During your first year of a two-year program, you should take courses in geometrical optics, trigonometry, lens polishing, technical writing, optical instruments, analytical geometry, and specifications writing. During your second year, you may take courses in physics, optical shop practices, manual preparation, mechanical draw­ing, and report preparation.

Some large corporations have training programs for beginning technicians. These programs are not always publicized and may take some searching to find. There are also some commercially run technical schools that provide training; however, they are often costly and should be investigated carefully, preferably by talking to former students, before undertaking such a program.

Certification or Licensing

Except for those optics technicians who not only make but dispense eyeglasses, there are no licensing require­ments. However, in a few cases, optics technicians must be certified to manufacture and inspect instruments to be used in a government application or for medical or clinical purposes. In these instances, technicians should discuss any licensing or certification requirements with their employer or supervisor.

Other Requirements

To be an optics technician, you should have a strong inter­est in and a good aptitude for mathematics and physics. Patience, care, and good manual skills are important to design precision telescopic lenses, grind and polish the glass elements, and assemble and align the instrument.

Exploring Optics Technician Career

One of the best ways for students to gain experience in and exposure to the field of optics is through member­ship in a club or organization related to this field. These include hobby clubs, student societies, or groups with scientific interests. Some examples include the following: organizations for amateur astronomers, amateur radio builders and operators, and amateur telescope makers; and school photography clubs, especially those involving activities with film processing, print and enlargement making, and camera operations.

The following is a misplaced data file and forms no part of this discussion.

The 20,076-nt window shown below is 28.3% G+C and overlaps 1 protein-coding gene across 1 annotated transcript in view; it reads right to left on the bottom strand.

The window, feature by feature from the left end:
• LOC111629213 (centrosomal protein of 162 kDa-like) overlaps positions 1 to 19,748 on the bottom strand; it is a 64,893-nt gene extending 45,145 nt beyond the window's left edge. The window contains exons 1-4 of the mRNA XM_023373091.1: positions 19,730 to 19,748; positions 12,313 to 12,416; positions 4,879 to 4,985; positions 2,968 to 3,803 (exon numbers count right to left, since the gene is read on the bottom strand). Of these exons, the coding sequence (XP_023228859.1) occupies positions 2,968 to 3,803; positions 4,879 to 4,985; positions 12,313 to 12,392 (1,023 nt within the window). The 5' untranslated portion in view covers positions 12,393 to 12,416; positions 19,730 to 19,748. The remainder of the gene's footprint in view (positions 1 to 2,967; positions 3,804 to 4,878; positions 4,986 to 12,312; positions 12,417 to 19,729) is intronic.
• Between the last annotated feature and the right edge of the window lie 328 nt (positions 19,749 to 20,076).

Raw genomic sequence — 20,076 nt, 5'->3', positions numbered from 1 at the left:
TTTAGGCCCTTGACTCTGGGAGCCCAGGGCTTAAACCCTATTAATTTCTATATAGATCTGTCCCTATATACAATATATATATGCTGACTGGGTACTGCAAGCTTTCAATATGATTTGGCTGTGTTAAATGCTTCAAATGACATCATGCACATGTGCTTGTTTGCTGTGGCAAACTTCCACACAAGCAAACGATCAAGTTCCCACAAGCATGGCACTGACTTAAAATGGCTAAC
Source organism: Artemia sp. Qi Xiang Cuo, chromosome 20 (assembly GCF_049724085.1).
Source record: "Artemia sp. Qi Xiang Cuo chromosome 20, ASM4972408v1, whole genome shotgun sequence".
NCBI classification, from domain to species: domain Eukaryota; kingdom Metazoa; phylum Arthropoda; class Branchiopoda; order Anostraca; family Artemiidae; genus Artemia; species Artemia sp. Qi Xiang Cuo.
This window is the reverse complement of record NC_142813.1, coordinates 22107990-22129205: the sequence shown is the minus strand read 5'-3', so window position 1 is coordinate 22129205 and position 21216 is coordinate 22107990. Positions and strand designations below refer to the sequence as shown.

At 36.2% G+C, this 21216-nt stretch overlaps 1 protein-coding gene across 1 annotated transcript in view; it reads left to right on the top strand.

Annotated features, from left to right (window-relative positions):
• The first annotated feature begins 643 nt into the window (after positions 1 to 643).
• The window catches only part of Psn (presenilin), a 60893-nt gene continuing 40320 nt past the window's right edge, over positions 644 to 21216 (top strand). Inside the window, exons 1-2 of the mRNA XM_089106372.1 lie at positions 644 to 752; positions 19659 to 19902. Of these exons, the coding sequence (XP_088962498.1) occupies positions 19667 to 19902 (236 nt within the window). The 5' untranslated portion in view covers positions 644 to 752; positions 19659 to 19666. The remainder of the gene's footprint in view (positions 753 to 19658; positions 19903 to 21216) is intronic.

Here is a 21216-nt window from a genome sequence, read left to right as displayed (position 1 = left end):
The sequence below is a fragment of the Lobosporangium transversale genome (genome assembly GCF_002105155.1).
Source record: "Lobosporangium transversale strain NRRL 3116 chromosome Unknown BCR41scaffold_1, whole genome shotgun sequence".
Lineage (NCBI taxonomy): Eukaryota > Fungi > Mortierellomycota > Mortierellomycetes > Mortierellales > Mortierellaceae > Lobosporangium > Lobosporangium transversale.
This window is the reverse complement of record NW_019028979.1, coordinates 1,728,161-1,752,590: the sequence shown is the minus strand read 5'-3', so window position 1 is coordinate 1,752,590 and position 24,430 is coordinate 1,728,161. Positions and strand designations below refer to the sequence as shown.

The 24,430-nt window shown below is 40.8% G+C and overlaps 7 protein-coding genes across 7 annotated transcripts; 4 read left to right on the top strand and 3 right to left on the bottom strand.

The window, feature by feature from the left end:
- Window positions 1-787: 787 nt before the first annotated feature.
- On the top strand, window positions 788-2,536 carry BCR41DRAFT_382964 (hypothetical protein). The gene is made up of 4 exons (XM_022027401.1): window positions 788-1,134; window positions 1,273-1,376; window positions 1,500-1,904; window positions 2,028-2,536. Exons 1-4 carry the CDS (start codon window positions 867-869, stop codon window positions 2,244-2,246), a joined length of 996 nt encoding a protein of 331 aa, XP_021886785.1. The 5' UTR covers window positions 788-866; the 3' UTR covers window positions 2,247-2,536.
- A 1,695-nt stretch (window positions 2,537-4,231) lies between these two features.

Through visits to industrial laboratories or manufac­turing companies, you can witness technicians actually involved in the work and may be able to speak with sev­eral of these people regarding their work or with employ­ers about possibilities for technicians in that particular industry or company.


Optical grinding and polishing shops provide employ­ment opportunities. Among the largest employers of optical technicians are the space program and weap­ons-development programs run by the military. Other employment opportunities are available with manu­facturers of optical instruments, such as microscopes, telescopes, binoculars, cameras, and advanced medical equipment.

Starting Out

Many students enrolled in two-year training programs can find jobs through interviews with company recruit­ers conducted on campus during the second year of their program. Other students find employment through participation in work-study programs while enrolled in school. In many cases, the student’s part-time employer will offer full-time work after graduation or provide leads on other possible jobs.

For students who do not find suitable employment in one of these ways, there are some employment agencies that specialize in placing personnel in the optics industry. There are also very active societies in the optical, photo­graphic, physical science, and engineering fields that can be sources of worthwhile job leads. Contact technical societies for advice and help in job hunting. The primary purpose of a technical society is to aid the industry it represents, and there is no better way the society can do this than to attract interested people into the field and help them find a good job.


As technicians gain experience and additional skills, new and more demanding jobs are offered to them. The fol­lowing paragraphs describe some of the jobs to which experienced technicians may advance.

Hand lens figurers shape some lenses and optical elements, using hand-operated grinding and polish­ing methods. These shapes are called “aspheric,” as they cannot be made by the normal mass-production grinding and generating machines. Special highly sen­sitive test machines are used to aid these advanced pol­ishing technicians.

Photographic technicians use the camera in many important research and engineering projects, as well as in the production of optical items such as reticles (cross hairs or wires in the focus of the eyepiece of an optical instrument), optical test targets, and integrated electronic circuits. These technicians will be involved in the opera­tion of cameras and with photographic laboratory work, sometimes leading a team of technicians in these tasks.